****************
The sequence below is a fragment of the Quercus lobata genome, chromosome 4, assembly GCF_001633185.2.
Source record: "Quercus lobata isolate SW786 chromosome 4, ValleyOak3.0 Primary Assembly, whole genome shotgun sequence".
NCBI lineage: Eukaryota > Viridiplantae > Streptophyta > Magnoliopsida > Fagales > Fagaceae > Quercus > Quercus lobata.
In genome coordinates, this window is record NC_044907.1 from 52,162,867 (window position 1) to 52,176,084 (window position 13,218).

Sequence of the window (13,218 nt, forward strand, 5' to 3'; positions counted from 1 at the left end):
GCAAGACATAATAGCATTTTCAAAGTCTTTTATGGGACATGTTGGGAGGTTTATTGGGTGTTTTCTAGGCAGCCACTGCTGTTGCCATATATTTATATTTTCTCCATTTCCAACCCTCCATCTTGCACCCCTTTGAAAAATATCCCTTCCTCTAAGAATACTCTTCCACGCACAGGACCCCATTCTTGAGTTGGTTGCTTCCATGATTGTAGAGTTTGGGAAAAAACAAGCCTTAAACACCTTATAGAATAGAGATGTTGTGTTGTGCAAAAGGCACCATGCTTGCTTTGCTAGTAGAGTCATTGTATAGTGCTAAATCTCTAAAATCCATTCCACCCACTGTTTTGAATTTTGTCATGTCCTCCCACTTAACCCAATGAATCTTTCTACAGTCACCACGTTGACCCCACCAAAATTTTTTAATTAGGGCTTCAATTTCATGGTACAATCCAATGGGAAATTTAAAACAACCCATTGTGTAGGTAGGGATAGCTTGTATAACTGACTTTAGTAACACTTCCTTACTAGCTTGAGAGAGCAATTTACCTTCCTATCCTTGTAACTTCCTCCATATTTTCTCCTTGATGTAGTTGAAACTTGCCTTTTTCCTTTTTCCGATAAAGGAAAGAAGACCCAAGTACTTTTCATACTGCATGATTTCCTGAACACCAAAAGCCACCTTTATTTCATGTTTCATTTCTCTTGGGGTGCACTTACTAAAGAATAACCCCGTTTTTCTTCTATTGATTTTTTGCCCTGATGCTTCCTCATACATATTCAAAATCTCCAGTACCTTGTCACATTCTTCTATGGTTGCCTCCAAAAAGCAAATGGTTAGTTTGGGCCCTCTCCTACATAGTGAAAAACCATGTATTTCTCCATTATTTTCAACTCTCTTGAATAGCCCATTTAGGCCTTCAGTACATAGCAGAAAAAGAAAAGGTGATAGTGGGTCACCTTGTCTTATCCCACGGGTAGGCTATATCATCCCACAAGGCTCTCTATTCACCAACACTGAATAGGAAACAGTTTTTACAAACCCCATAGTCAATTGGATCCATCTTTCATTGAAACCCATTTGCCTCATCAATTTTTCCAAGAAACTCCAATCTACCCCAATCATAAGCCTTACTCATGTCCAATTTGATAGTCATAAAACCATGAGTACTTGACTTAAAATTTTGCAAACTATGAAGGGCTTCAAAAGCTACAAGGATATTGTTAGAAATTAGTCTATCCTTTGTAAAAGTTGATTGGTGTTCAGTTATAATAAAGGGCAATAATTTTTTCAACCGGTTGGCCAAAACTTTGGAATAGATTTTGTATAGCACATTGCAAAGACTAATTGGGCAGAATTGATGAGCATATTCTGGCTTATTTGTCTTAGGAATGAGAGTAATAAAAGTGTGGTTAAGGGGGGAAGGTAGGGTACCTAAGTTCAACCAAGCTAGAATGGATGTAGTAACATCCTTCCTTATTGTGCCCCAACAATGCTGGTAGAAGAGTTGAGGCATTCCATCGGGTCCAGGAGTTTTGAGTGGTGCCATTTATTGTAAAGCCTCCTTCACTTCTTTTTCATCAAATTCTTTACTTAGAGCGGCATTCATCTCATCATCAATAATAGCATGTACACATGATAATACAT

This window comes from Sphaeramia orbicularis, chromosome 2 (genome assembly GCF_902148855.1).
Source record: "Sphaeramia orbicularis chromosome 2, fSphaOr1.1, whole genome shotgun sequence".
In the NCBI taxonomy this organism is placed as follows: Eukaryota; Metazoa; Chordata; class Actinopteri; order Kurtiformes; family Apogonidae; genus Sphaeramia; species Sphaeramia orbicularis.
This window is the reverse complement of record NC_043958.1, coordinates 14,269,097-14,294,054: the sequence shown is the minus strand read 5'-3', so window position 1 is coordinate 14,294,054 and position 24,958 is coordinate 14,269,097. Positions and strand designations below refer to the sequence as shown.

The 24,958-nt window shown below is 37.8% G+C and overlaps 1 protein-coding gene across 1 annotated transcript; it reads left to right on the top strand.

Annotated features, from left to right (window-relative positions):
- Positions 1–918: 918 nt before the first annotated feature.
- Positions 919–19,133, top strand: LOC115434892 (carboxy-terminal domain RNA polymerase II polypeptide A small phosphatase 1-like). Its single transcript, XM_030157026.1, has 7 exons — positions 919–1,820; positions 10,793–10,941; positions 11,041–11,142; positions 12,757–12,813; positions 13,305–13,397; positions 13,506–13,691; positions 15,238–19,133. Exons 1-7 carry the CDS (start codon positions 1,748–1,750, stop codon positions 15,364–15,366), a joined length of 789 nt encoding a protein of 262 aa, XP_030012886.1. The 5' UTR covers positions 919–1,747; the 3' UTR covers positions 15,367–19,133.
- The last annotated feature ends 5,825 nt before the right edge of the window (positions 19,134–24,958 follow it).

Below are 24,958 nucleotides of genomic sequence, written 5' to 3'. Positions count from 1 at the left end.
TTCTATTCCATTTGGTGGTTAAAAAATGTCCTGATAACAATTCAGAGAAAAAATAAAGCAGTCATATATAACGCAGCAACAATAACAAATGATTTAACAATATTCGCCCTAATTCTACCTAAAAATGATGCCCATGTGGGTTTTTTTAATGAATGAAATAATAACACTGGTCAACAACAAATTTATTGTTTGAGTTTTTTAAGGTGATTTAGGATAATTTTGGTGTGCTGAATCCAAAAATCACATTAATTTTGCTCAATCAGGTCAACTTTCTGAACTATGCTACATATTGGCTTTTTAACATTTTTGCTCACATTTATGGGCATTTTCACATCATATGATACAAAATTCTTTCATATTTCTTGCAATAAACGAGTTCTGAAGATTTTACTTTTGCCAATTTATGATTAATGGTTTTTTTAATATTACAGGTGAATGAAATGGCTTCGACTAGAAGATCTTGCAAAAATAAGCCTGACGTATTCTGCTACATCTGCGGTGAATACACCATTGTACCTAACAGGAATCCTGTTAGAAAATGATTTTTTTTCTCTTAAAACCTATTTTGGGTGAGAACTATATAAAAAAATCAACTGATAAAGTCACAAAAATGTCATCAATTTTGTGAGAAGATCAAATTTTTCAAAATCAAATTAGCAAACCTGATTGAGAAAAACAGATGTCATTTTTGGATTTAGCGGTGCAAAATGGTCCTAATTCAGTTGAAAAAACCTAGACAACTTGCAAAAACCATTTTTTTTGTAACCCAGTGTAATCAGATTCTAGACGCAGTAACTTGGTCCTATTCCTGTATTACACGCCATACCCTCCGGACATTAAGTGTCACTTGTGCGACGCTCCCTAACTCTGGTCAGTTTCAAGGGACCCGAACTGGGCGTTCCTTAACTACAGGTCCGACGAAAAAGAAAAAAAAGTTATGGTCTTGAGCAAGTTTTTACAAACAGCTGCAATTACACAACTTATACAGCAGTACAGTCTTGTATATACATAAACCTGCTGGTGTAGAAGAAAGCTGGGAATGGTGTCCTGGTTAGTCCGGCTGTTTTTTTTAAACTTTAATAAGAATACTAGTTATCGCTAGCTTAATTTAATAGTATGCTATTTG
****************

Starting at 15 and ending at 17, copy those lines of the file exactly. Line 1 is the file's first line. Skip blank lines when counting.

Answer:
- The last annotated feature ends 5,825 nt before the right edge of the window (positions 19,134–24,958 follow it).

Below are 24,958 nucleotides of genomic sequence, written 5' to 3'. Positions count from 1 at the left end.
TTCTATTCCATTTGGTGGTTAAAAAATGTCCTGATAACAATTCAGAGAAAAAATAAAGCAGTCATATATAACGCAGCAACAATAACAAATGATTTAACAATATTCGCCCTAATTCTACCTAAAAATGATGCCCATGTGGGTTTTTTTAATGAATGAAATAATAACACTGGTCAACAACAAATTTATTGTTTGAGTTTTTTAAGGTGATTTAGGATAATTTTGGTGTGCTGAATCCAAAAATCACATTAATTTTGCTCAATCAGGTCAACTTTCTGAACTATGCTACATATTGGCTTTTTAACATTTTTGCTCACATTTATGGGCATTTTCACATCATATGATACAAAATTCTTTCATATTTCTTGCAATAAACGAGTTCTGAAGATTTTACTTTTGCCAATTTATGATTAATGGTTTTTTTAATATTACAGGTGAATGAAATGGCTTCGACTAGAAGATCTTGCAAAAATAAGCCTGACGTATTCTGCTACATCTGCGGTGAATACACCATTGTACCTAACAGGAATCCTGTTAGAAAATGATTTTTTTTCTCTTAAAACCTATTTTGGGTGAGAACTATATAAAAAAATCAACTGATAAAGTCACAAAAATGTCATCAATTTTGTGAGAAGATCAAATTTTTCAAAATCAAATTAGCAAACCTGATTGAGAAAAACAGATGTCATTTTTGGATTTAGCGGTGCAAAATGGTCCTAATTCAGTTGAAAAAACCTAGACAACTTGCAAAAACCATTTTTTTTGTAACCCAGTGTAATCAGATTCTAGACGCAGTAACTTGGTCCTATTCCTGTATTACACGCCATACCCTCCGGACATTAAGTGTCACTTGTGCGACGCTCCCTAACTCTGGTCAGTTTCAAGGGACCCGAACTGGGCGTTCCTTAACTACAGGTCCGACGAAAAAGAAAAAAAAGTTATGGTCTTGAGCAAGTTTTTACAAACAGCTGCAATTACACAACTTATACAGCAGTACAGTCTTGTATATACATAAACCTGCTGGTGTAGAAGAAAGCTGGGAATGGTGTCCTGGTTAGTCCGGCTGTTTTTTTTAAACTTTAATAAGAATACTAGTTATCGCTAGCTTAATTTAATAGTATGCTATTTG